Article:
Final Self-Referral Rule Reverts to Earlier Policy


In issuing the third phase of the final regulations implementing the physician self-referral rule, also known as the Stark law, the Center for Medicare and Medicaid Services has returned to a stance it held in the first phase.

The Stark law governs whether, how, and when it is acceptable for physicians to refer patients to hospitals, laboratories, imaging facilities, or other entities in which they may have an ownership interest.

Under the new rule, known as Stark III, published in the Federal Register Sept. 5, physicians will be considered to be “standing in the shoes” of the group practice when their investment arrangements are evaluated for compliance, according to several attorneys.

This reversion back to the initial Stark policy is among the most important changes in the 516-page document, said Daniel H. Melvin, a partner in the health law department of McDermott, Will & Emery's Chicago office. As a result, “the application of exceptions will be different going forward,” Mr. Melvin said in an interview.

That means that most physicians who have referral arrangements will have “a lot of contracts that will have to be looked at and possibly revised,” said Amy E. Nordeng, a counsel in the government affairs office of the Medical Group Management Association. Ms. Nordeng agreed that the return to the “stand in the shoes” view was the most significant component of Stark III.

Under Stark II—an interim policy that began in 2004—physicians were considered to be individuals, outside of their practices. Exceptions to the law were evaluated using an indirect compensation analysis, which ended up being onerous and was the subject of many complaints to CMS. In comments on Stark II, physician groups, hospitals, and other facilities (called designated health services, or DHS entities under the Stark law) urged CMS to revert to the old policy. CMS itself came to see the indirect compensation analysis as a loophole that allowed potentially questionable investment arrangements to slip through, said Mr. Melvin.

In the Stark III rule, CMS wrote that the change in policy means that, “many compensation arrangements that were analyzed under Phase II as indirect compensation arrangements are now analyzed as direct compensation arrangements that must comply with an applicable exception for direct compensation arrangements.”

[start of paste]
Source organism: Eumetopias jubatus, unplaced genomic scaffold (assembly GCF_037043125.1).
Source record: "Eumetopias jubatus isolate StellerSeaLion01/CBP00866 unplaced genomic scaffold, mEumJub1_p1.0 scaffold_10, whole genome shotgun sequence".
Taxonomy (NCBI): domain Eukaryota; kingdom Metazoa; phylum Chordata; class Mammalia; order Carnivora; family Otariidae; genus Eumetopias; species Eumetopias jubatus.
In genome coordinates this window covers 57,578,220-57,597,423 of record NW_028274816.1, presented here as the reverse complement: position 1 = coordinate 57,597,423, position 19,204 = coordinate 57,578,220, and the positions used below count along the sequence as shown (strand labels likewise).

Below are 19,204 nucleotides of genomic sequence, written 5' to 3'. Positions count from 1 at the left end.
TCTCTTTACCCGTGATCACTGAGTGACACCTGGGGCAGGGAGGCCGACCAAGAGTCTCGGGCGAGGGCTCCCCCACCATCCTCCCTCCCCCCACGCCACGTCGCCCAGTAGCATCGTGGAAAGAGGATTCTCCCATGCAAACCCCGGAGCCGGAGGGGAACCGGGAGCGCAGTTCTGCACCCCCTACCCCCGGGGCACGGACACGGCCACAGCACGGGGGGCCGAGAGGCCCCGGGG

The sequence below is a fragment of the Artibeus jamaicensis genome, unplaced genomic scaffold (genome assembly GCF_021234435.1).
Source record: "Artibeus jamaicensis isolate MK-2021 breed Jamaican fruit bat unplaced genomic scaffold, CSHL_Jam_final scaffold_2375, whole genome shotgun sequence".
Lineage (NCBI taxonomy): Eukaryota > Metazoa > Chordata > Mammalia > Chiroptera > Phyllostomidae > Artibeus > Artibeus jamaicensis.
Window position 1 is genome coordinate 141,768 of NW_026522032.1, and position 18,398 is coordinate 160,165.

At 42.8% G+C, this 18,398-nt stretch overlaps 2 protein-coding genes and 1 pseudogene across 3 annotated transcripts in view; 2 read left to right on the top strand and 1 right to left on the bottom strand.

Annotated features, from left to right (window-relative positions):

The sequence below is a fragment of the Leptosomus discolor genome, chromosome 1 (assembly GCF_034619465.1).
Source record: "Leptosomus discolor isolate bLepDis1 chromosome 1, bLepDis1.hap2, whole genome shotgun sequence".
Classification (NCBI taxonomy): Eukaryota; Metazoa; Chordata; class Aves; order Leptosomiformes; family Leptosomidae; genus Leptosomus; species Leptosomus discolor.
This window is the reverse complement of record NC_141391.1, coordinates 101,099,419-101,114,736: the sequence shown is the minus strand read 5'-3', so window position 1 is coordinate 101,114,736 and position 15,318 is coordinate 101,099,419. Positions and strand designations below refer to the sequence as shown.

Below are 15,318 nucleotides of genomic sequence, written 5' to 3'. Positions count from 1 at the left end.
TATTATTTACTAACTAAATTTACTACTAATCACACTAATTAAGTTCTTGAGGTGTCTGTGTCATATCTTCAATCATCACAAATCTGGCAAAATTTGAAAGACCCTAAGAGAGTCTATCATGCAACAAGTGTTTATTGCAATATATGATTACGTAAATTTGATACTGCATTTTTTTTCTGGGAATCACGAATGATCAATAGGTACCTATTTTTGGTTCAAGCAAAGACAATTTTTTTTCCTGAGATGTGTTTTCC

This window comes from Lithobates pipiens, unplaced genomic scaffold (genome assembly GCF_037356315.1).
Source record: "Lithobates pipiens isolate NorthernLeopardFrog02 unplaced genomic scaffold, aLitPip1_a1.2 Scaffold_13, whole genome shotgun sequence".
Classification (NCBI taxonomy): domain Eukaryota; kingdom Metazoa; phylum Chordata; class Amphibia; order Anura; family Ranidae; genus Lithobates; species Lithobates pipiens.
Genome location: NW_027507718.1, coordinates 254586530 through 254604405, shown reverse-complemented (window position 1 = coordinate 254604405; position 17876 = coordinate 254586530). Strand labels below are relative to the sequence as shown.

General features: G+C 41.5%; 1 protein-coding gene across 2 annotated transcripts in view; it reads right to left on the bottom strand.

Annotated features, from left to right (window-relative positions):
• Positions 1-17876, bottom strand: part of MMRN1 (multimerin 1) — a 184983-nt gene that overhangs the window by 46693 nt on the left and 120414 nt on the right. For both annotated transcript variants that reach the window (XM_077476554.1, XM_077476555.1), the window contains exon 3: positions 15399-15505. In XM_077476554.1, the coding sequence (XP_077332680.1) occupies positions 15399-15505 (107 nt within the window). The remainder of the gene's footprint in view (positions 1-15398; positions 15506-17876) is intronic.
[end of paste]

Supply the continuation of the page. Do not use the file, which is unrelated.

There were several other notable changes in Stark III. The regulations clarify that physicians who administer pharmaceuticals under Medicare Part B (such as chemotherapy or infusions) or who prescribe physical therapy, occupational therapy, and speech-language pathology, are entitled to get direct productivity credit for those orders, said Mr. Melvin.

The clarification applies to those two ancillary services only, not to radiology or laboratories, or other services typically offered in-house, he said.

CMS also lifted the prohibition on noncompete agreements. Under Stark II, practices could not impose noncompete agreements on physician recruits. Now, practices can bar competition for up to 2 years, but it's not clear how far, geographically, that noncompete can extend, said Mr. Melvin.

With the new rule, practices have to “go back and look at everything,” including how their physicians are being compensated and the arrangements the practice may have for equipment and leasing or services with hospitals or other DHS entities, he said.

The final Stark rule goes into effect Dec. 5.

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